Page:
This is actually my personal favorite of anything I’ve written here.  Typically it’s lodged at number 8, but I felt like I channeled something of the sense of longing one gets, growing up in the suburbs, the excitement of downtown and the big city like a siren’s call.  Also, a companion piece of sorts to “Having An Average Weekend.”

7 – MIXTAPE 2013

This one dropped just before Christmas 2012, and details the future of my comic book series Mixtape.  The future is bright.


Written early in April 2012 (less than a month before the passing of Adam Yauch), this was written about another year’s passing since the death of Nirvana frontman Kurt Cobain … and how the passing of another Grunge era icon is too often forgotten.


This was posted to mark the release of Mixtape #1 in April 2012.  Mixtape #2 dropped in December.  I promise the wait between future issues won’t be that long again.  Hopefully.


The title is pretty self explanatory. Note to self: next time I see a really lousy Sci-Fi film, write about it immediately and the hits will follow.


The most recent update to this blog was surprisingly one of the most popular.  Maybe because we’ve all had crazy vivid dreams.  Maybe because we never forget the most memorable ones.  But really, it’s probably because there are pictures of booze, and zombies, and cute/funny cats — all thing people are known to enjoy reading about.

2 – T.R.U.E.

My first webcomic.  Hopefully not the last either, as people really seemed to like it.  It was created for a Spanish comics fanzine, their final issue.  This is the English language version, and is totally based on a true story involving Alec Baldwin, Tina Fey, and some CHUDs.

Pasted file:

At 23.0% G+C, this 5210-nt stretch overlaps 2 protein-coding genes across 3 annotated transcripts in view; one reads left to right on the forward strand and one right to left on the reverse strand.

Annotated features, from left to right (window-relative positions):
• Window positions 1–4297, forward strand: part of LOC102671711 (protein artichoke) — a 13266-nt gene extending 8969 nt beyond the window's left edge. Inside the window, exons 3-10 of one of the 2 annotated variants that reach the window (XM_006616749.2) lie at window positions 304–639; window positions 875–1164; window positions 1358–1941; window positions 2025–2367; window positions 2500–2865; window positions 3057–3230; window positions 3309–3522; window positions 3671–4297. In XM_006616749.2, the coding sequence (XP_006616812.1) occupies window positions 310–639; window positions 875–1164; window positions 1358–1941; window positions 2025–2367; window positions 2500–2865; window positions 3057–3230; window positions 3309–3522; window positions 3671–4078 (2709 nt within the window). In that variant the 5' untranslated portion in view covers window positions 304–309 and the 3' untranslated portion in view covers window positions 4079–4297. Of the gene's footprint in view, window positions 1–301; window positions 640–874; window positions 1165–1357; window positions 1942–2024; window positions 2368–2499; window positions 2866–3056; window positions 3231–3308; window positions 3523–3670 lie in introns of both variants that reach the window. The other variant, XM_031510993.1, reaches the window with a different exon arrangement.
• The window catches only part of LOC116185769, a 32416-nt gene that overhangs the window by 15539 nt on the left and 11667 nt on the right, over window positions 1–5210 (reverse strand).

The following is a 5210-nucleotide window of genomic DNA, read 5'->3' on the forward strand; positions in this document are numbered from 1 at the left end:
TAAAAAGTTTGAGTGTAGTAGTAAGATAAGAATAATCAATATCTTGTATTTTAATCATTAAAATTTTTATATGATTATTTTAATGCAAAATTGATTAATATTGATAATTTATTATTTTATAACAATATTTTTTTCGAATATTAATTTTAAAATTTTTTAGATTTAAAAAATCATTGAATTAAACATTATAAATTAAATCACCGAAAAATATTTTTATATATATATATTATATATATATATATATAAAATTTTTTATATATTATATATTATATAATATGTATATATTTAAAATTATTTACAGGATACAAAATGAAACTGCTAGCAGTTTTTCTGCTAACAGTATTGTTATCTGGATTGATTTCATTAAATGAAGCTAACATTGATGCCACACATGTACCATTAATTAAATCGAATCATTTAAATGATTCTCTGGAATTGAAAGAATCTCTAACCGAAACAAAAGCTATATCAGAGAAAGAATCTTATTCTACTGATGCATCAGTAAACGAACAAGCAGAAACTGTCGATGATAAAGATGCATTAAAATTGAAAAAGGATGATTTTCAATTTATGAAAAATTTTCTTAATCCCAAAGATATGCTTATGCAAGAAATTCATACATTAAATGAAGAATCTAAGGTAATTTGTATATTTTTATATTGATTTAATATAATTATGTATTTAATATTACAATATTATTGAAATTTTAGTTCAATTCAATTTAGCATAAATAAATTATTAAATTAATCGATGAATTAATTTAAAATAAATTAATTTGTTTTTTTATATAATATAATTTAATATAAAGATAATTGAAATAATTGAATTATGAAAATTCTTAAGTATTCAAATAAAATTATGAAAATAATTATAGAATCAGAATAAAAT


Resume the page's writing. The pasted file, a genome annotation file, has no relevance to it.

And the most popular post on my website ever …


Though you really need to read parts one and two first to get the whole story (the links of which are embedded at the top of part three).  This detailed the 15 year journey of my screenplay “Hell For Breakfast” to the big screen (in New Zealand, anyway) under the name “Fresh Meat.”  A cautionary tale of sorts, but I was surprised to see how popular it was.  I guess other people’s pain is funny.

So that’s the top ten of the first 100.  It doesn’t even include such personal faves such as how Writer’s Block isn’t necessarily a bad thing; or the one about my love and fear of Horror Movies; of how I became a comic book fan.  It doesn’t include the one I penned nearly a year ago, about how I hate celebrating my birthday, but ultimately consider myself fortunate to be able to celebrate one at all.  It doesn’t even touch on my fixation on Degrassi Jr. High and Degrassi High, and the unexpected influence that seminal Canadian teen soap had on Mixtape.

So, if you have some time to kill and want to know more about me, my writing, and how I’ve manage to carve a living out of it, the above are as good a place as any to start.

Now, I think I’ve procrastinated enough, don’t you … ?



Some background.